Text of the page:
Gibson secured a Duryea Motor Wagon from a farm in Pennsylvania, and one of Duryea’s friends happened to notice it on the flatbed carrying it back to Waterman and Gibson’s facility. Cards were exchanged, and before the Motor Wagon was even unloaded the following morning, Frank Duryea and his wife Kathy arrived, armed with an offer. According to Gibson’s and Duryea’s accounts in the May/June 1996 issue of the Vintage Motor Car Club of America’s Bulb Horn, Duryea had been on the hunt for a Motor Wagon to drive in the 50th anniversary of the landmark race he had won years ago. Duryea said, “tell you what, leave it on the truck and deliver it to my place in Madison [Connecticut], and I’ll restore it for you if I can use it in the Times-Herald event.” Just like that, Gibson had a Duryea Motor Wagon restored by its creator.

The car, one of only thirteen built, now resides at the Henry Ford in Detroit. So it goes with many Waterman-Gibson cars: once in varying states of neglect, they’re now frequently the centerpieces of collections in the United States and around the world. To this day, if a car passed through their stewardship, the market recognizes its value and significance.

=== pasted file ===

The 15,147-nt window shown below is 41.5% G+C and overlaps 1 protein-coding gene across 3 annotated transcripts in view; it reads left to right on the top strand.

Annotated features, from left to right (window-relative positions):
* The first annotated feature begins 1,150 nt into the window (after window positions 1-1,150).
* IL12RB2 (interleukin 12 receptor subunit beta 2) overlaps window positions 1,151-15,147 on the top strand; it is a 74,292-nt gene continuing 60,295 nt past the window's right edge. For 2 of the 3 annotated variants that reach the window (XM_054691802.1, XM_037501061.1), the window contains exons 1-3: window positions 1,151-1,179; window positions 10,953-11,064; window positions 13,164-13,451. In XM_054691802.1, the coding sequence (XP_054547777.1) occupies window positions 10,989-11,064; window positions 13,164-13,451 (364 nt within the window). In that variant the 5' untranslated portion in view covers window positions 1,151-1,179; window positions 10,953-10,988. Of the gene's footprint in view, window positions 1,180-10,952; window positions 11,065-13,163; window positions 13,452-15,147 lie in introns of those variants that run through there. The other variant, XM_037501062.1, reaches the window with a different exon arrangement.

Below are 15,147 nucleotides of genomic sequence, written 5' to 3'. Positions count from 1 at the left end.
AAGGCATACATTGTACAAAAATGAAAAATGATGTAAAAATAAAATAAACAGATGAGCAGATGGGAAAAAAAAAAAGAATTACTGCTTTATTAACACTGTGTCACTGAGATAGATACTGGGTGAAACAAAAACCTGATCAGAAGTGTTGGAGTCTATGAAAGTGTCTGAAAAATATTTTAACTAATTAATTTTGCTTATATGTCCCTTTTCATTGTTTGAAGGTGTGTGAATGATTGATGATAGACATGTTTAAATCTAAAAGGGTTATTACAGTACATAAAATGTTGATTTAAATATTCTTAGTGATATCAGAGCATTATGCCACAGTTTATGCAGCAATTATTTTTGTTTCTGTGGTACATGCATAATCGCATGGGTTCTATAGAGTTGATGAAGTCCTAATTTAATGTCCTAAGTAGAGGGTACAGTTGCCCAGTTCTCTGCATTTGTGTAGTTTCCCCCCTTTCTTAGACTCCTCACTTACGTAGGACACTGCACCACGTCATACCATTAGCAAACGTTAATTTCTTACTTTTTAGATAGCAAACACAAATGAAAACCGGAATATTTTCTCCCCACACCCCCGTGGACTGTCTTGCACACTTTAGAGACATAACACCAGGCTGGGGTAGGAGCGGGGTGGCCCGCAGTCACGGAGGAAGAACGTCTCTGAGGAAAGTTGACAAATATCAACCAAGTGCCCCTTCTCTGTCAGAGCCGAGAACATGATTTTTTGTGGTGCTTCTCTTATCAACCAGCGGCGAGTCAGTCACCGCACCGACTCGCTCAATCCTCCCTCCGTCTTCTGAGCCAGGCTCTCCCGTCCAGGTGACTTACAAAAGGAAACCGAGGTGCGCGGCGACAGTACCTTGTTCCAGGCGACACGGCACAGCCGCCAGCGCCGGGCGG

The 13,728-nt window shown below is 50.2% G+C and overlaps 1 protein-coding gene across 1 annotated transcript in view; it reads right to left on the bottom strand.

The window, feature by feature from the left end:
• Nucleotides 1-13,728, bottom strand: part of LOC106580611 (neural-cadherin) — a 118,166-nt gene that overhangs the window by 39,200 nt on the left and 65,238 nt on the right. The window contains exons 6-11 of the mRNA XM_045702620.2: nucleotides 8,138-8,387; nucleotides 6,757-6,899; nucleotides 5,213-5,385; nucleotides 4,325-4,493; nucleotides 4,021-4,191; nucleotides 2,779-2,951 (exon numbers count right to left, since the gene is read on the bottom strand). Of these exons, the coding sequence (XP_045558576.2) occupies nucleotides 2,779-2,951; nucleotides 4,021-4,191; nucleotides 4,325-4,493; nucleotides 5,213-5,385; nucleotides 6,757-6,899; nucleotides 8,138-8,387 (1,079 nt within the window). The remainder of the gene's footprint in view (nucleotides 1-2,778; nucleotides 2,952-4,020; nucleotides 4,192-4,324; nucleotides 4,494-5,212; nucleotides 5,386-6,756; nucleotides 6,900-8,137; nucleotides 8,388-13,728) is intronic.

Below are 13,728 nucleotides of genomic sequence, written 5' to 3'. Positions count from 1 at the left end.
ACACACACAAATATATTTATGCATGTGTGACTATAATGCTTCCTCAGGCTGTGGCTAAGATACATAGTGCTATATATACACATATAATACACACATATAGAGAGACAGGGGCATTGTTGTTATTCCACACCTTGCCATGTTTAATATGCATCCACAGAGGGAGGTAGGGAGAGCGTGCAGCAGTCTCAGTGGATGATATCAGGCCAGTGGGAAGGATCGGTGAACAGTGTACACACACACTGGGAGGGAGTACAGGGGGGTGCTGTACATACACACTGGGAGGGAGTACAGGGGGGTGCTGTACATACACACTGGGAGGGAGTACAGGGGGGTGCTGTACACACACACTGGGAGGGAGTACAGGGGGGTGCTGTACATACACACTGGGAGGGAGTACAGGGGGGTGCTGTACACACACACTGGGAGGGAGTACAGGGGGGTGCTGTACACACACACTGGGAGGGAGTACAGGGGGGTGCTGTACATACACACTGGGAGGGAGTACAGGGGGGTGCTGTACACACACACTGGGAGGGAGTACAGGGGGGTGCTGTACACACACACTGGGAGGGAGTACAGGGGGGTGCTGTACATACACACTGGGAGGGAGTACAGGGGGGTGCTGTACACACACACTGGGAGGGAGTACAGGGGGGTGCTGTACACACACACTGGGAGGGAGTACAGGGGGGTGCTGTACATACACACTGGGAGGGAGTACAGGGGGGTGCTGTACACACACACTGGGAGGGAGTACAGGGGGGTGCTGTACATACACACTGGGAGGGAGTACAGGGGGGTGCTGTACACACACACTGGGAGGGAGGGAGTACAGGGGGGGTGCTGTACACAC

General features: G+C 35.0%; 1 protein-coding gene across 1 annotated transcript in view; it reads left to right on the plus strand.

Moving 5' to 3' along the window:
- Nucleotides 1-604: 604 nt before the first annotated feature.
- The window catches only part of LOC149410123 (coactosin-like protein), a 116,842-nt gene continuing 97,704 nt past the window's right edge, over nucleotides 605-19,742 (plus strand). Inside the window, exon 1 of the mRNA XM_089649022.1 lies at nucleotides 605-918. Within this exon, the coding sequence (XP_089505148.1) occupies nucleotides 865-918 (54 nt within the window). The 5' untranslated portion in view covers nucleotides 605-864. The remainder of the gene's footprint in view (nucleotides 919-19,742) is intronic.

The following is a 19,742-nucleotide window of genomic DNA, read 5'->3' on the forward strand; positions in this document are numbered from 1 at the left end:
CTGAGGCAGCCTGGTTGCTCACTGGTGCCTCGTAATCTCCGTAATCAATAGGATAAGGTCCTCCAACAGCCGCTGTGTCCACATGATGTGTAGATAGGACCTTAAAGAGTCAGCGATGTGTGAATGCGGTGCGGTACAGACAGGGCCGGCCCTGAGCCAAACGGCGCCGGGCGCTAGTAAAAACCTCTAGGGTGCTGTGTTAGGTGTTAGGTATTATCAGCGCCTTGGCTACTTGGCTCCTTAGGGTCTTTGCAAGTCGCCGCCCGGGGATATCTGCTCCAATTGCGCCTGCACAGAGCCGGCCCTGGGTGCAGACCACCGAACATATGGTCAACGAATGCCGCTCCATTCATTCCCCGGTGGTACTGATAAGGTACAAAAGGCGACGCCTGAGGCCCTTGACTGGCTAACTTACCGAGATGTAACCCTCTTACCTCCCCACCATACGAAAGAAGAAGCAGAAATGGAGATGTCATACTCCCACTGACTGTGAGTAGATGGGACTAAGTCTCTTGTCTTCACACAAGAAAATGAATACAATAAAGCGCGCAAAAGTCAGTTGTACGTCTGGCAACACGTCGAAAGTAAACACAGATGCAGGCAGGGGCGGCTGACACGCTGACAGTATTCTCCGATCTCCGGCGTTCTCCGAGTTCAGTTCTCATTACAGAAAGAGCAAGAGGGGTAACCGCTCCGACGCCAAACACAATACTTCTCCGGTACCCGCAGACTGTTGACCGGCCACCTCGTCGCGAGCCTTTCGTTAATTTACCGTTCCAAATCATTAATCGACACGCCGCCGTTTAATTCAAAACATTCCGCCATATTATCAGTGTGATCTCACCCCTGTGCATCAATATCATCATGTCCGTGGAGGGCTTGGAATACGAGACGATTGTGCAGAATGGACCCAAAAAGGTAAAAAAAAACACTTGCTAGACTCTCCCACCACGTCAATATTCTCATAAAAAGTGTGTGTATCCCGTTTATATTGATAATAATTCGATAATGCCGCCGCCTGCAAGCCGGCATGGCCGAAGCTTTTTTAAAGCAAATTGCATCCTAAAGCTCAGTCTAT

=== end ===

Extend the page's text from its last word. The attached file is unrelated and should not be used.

1927 Isotta Fraschini Tipo 8A S Roadster
1927 Isotta Fraschini Tipo 8A S Roadster by Fleetwood owned by George Waterman. RM Sotheby’s

Sales across the decades bear out the Waterman-Gibson provenance. At Sotheby’s auction of the Rick Carroll collection in May 1990, a former Kirk Gibson 1907 Rolls-Royce Silver Ghost Tourer, serial number 60-553, sold for $2,255,000. The oldest Silver Ghost in private hands, it fetched 25 percent more than its high estimate in a collector car market that was in free-fall. More recently, last August at Bonhams Quail Lodge auction, a 1928 Mercedes-Benz S-Type Sports Tourer restored in the Sixties by Gus Reuter for Waterman-Gibson sold for $5,395,000. That hammer bid landed 22.5 percent above the pre-sale high estimate.

What started as two boys creatively seeking out forgotten cars became a saving grace of automotive history and helped define what marques and models collectors would value in subsequent decades. Waterman and Gibson may not hold the household-name status that fellow collectors like Briggs Cunningham once did, but their contribution is no less significant.